Use oversampling and averaging

Or perhaps cross corrolated sampling to a reference signal,mains zero crossing? 

Cheers 

Klaus 
On Sat, 24 Oct 2015 06:06:53 -0700, kellysbradbury wrote:

> I am having a difficult problem on a current project so I was wondering > if anyone could help. This is a project where I have to measure current > generated by a sample at high temperature inside a furnace. The current > is in the picoamp-nanoamp range depending on temperature and I have been > using a Keithley picoammeter. The furnace is controlled by a PID temp > controller connected to a solid state relay. When the relay is off I > can get data with no issues but when the relay is on there is lots of > noise and I cannot get good data. Unfortunately, the high temperature > environment makes it difficult to shield the sample without going to > exotic materials like platinum foil. Is it possible to measure > picoamps-nanoamps in the presence of lots of noise by using some kind of > instrumentation amplifier or something with very good common mode > rejection ratio? > > -Kelly
The wiring outside the furnace should be shielded as well as you can. Maybe some of the noise is coupled in the external wiring / measurement circuit. It takes a lot of trial and error. If the frequency of the noise is high compared to your sample rate, you might be able to add a low pass filter.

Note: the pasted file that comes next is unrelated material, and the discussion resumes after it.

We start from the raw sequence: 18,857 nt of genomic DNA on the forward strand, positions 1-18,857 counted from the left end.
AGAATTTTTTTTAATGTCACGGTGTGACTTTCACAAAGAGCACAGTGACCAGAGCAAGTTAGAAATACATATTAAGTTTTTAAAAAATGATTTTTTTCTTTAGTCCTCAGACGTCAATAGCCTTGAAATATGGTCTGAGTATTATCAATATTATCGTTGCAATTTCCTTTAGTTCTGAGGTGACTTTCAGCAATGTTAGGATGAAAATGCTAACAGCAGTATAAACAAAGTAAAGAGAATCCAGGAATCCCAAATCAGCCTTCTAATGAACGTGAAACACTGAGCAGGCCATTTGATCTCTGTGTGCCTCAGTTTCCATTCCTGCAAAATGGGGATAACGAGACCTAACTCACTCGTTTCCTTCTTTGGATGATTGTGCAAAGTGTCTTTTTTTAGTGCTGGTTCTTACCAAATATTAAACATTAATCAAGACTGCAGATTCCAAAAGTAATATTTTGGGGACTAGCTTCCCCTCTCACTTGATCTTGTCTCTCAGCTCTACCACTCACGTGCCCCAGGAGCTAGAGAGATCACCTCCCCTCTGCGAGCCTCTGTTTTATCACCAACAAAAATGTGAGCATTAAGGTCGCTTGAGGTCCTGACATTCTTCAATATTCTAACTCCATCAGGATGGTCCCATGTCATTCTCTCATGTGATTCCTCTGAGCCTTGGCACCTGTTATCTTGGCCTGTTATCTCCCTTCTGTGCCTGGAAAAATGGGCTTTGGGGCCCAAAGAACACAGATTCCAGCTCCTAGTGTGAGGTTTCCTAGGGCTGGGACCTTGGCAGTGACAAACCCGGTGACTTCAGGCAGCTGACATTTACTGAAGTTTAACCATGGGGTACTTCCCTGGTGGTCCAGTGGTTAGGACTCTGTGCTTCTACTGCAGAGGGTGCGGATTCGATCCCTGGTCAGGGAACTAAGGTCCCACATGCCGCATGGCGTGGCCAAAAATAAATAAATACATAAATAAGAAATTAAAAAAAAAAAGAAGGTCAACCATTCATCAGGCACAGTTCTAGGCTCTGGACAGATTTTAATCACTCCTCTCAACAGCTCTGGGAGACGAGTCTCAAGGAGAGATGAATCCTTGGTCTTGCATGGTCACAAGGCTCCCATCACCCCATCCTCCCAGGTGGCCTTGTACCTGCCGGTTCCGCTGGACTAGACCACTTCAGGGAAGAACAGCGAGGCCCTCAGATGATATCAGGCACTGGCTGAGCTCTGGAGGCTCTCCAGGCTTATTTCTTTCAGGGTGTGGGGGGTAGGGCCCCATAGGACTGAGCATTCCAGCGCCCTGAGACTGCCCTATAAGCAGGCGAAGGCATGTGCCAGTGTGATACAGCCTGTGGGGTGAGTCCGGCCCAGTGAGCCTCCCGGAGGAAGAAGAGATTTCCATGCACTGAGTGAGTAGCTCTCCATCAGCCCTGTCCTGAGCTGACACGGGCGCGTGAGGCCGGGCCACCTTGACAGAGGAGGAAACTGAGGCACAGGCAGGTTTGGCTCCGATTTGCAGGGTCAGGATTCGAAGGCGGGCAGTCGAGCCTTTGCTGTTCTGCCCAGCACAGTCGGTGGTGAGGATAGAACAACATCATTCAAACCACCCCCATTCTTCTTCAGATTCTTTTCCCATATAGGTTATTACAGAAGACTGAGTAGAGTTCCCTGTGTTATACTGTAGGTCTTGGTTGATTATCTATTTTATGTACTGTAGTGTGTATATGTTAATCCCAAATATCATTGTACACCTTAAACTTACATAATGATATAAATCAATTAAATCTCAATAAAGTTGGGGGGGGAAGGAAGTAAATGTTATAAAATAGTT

In article <19e8992d-8874-40da-a63e-b6925b6a0502@googlegroups.com>, 
kellysbradbury@gmail.com says...
> > I am having a difficult problem on a current project so I was wondering if anyone could help. This is a project where I have to measure current generated by a sample at high temperature inside a furnace. The current is in the picoamp-nanoamp range depending on temperature and I have been using a Keithley picoammeter. The furnace is controlled by a PID temp controller connected to a solid state relay. When the relay is off I can get data with no issues but when the
relay is on there is lots of noise and I cannot get good data. Unfortunately, the high temperature environment makes it difficult to shield the sample without going to exotic materials like platinum foil. Is it possible to measure picoamps-nanoamps in the presence of lots of noise by using some kind of instrumentation amplifier or something with very good common mode rejection ratio?
> > -Kelly
You can't use a J type couple that can be embedded? Those normally are incased in a 3/16 inch rod to be connected to ground. Jamie